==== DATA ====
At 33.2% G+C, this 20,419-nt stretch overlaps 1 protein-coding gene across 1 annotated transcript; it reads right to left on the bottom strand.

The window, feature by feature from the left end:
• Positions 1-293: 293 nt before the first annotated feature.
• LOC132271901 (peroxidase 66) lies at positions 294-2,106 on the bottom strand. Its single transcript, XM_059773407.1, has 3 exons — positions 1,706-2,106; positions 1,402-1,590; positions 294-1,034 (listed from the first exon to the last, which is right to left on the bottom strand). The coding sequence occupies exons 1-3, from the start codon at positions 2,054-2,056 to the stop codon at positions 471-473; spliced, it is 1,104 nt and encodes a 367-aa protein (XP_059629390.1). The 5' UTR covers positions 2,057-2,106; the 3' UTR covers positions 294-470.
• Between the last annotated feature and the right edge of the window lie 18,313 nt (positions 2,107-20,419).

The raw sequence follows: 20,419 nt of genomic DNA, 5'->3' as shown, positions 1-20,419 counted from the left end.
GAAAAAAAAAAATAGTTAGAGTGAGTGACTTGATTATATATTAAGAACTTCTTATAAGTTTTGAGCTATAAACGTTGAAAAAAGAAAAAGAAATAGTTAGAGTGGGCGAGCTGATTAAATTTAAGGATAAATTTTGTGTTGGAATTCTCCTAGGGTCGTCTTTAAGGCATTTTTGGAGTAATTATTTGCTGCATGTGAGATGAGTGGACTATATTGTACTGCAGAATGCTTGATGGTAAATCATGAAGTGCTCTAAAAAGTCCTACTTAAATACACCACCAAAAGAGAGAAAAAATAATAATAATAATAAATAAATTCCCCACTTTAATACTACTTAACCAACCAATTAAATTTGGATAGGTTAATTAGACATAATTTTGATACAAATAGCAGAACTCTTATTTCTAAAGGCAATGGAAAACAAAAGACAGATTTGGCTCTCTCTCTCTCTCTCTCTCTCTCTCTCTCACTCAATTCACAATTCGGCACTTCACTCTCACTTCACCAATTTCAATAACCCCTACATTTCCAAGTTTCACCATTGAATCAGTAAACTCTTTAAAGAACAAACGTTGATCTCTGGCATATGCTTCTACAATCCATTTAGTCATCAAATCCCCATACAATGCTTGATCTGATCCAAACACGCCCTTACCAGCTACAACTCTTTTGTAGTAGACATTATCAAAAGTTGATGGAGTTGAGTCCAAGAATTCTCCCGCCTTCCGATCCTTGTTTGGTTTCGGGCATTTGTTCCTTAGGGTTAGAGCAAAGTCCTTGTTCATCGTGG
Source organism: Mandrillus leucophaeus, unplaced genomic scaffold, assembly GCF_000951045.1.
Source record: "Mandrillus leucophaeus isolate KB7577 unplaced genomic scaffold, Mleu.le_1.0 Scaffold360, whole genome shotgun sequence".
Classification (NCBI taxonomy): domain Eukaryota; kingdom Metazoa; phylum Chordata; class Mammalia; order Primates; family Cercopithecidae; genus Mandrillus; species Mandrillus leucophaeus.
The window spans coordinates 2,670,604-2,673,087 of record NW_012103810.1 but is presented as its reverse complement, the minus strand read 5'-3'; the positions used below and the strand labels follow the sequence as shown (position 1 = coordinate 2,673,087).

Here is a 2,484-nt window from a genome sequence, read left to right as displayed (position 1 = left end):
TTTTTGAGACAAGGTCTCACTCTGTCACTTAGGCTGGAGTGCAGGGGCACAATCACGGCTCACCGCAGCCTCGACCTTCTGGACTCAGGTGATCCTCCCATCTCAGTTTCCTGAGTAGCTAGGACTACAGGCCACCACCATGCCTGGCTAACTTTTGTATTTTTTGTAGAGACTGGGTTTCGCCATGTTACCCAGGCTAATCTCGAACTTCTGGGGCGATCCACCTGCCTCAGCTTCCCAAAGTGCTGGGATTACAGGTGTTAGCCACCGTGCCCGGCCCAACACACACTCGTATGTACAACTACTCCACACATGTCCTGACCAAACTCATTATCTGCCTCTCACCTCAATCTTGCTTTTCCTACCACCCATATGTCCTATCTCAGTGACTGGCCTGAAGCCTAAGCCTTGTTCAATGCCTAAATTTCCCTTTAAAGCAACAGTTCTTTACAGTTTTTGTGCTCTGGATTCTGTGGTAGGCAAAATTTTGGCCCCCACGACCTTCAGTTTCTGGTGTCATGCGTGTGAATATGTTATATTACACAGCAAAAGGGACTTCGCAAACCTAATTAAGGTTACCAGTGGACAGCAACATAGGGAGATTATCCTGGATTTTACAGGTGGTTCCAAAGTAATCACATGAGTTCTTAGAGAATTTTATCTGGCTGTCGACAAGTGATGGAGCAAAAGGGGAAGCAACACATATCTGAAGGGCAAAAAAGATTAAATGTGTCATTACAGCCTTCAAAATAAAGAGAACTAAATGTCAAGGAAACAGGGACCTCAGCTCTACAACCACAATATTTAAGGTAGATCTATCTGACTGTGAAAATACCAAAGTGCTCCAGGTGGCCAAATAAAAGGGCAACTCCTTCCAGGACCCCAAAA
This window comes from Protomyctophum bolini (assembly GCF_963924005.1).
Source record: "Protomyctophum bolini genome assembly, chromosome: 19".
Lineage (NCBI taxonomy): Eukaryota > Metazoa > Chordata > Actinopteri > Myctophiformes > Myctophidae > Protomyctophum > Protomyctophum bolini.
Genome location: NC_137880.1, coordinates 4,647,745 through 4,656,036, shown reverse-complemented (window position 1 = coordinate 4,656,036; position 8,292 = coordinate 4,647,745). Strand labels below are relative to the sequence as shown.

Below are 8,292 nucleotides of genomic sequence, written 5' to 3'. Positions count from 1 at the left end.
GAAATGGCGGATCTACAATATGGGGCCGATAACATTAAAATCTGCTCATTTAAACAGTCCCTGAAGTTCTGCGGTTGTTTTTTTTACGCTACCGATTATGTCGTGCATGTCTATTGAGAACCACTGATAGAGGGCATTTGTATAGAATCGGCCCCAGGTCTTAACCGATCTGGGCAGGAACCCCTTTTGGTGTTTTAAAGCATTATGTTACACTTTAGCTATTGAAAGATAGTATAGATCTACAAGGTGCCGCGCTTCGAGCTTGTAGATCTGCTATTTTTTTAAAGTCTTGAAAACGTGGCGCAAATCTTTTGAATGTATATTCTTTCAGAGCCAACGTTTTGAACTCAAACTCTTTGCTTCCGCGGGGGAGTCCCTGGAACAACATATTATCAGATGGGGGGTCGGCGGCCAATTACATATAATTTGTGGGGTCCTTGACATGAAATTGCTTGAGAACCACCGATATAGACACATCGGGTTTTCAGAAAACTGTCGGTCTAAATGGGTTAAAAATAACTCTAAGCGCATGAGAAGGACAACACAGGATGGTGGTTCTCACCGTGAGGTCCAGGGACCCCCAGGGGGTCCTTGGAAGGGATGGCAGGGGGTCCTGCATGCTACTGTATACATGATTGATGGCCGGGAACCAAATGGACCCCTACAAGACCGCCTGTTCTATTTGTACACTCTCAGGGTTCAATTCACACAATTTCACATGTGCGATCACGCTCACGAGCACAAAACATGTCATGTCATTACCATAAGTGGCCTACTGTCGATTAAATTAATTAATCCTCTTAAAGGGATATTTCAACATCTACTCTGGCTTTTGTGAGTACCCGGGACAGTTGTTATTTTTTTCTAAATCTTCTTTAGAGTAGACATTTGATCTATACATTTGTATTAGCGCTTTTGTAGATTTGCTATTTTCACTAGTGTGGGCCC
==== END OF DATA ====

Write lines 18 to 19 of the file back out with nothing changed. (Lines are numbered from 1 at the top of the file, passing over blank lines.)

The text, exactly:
Below are 8,292 nucleotides of genomic sequence, written 5' to 3'. Positions count from 1 at the left end.
GAAATGGCGGATCTACAATATGGGGCCGATAACATTAAAATCTGCTCATTTAAACAGTCCCTGAAGTTCTGCGGTTGTTTTTTTTACGCTACCGATTATGTCGTGCATGTCTATTGAGAACCACTGATAGAGGGCATTTGTATAGAATCGGCCCCAGGTCTTAACCGATCTGGGCAGGAACCCCTTTTGGTGTTTTAAAGCATTATGTTACACTTTAGCTATTGAAAGATAGTATAGATCTACAAGGTGCCGCGCTTCGAGCTTGTAGATCTGCTATTTTTTTAAAGTCTTGAAAACGTGGCGCAAATCTTTTGAATGTATATTCTTTCAGAGCCAACGTTTTGAACTCAAACTCTTTGCTTCCGCGGGGGAGTCCCTGGAACAACATATTATCAGATGGGGGGTCGGCGGCCAATTACATATAATTTGTGGGGTCCTTGACATGAAATTGCTTGAGAACCACCGATATAGACACATCGGGTTTTCAGAAAACTGTCGGTCTAAATGGGTTAAAAATAACTCTAAGCGCATGAGAAGGACAACACAGGATGGTGGTTCTCACCGTGAGGTCCAGGGACCCCCAGGGGGTCCTTGGAAGGGATGGCAGGGGGTCCTGCATGCTACTGTATACATGATTGATGGCCGGGAACCAAATGGACCCCTACAAGACCGCCTGTTCTATTTGTACACTCTCAGGGTTCAATTCACACAATTTCACATGTGCGATCACGCTCACGAGCACAAAACATGTCATGTCATTACCATAAGTGGCCTACTGTCGATTAAATTAATTAATCCTCTTAAAGGGATATTTCAACATCTACTCTGGCTTTTGTGAGTACCCGGGACAGTTGTTATTTTTTTCTAAATCTTCTTTAGAGTAGACATTTGATCTATACATTTGTATTAGCGCTTTTGTAGATTTGCTATTTTCACTAGTGTGGGCCC